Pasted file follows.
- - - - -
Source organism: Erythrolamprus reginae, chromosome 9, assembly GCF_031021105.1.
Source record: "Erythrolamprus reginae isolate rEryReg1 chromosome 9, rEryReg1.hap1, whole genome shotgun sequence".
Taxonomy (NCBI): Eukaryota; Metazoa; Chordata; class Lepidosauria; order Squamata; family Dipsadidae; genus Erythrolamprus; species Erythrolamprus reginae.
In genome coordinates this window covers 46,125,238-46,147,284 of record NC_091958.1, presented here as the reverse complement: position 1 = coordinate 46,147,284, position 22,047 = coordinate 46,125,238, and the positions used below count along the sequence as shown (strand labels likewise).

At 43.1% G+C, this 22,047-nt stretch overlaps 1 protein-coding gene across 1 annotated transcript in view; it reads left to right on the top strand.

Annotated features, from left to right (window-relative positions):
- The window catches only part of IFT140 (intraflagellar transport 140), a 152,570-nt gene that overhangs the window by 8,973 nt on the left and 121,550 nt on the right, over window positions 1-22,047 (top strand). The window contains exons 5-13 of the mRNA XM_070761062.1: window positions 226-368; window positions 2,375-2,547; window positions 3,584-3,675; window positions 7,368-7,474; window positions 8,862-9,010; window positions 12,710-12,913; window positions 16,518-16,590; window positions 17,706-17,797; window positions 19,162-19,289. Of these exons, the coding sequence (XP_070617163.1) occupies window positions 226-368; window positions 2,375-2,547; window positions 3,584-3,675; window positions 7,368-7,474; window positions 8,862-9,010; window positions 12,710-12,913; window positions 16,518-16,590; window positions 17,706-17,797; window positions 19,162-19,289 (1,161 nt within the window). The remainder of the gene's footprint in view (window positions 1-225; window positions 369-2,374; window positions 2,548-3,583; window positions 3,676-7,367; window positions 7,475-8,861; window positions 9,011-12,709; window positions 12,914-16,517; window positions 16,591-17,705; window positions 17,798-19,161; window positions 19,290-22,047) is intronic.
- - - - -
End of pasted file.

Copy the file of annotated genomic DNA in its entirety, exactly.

Source organism: Erythrolamprus reginae, chromosome 9, assembly GCF_031021105.1.
Source record: "Erythrolamprus reginae isolate rEryReg1 chromosome 9, rEryReg1.hap1, whole genome shotgun sequence".
Taxonomy (NCBI): Eukaryota; Metazoa; Chordata; class Lepidosauria; order Squamata; family Dipsadidae; genus Erythrolamprus; species Erythrolamprus reginae.
In genome coordinates this window covers 46,125,238-46,147,284 of record NC_091958.1, presented here as the reverse complement: position 1 = coordinate 46,147,284, position 22,047 = coordinate 46,125,238, and the positions used below count along the sequence as shown (strand labels likewise).

At 43.1% G+C, this 22,047-nt stretch overlaps 1 protein-coding gene across 1 annotated transcript in view; it reads left to right on the top strand.

Annotated features, from left to right (window-relative positions):
- The window catches only part of IFT140 (intraflagellar transport 140), a 152,570-nt gene that overhangs the window by 8,973 nt on the left and 121,550 nt on the right, over window positions 1-22,047 (top strand). The window contains exons 5-13 of the mRNA XM_070761062.1: window positions 226-368; window positions 2,375-2,547; window positions 3,584-3,675; window positions 7,368-7,474; window positions 8,862-9,010; window positions 12,710-12,913; window positions 16,518-16,590; window positions 17,706-17,797; window positions 19,162-19,289. Of these exons, the coding sequence (XP_070617163.1) occupies window positions 226-368; window positions 2,375-2,547; window positions 3,584-3,675; window positions 7,368-7,474; window positions 8,862-9,010; window positions 12,710-12,913; window positions 16,518-16,590; window positions 17,706-17,797; window positions 19,162-19,289 (1,161 nt within the window). The remainder of the gene's footprint in view (window positions 1-225; window positions 369-2,374; window positions 2,548-3,583; window positions 3,676-7,367; window positions 7,475-8,861; window positions 9,011-12,709; window positions 12,914-16,517; window positions 16,591-17,705; window positions 17,798-19,161; window positions 19,290-22,047) is intronic.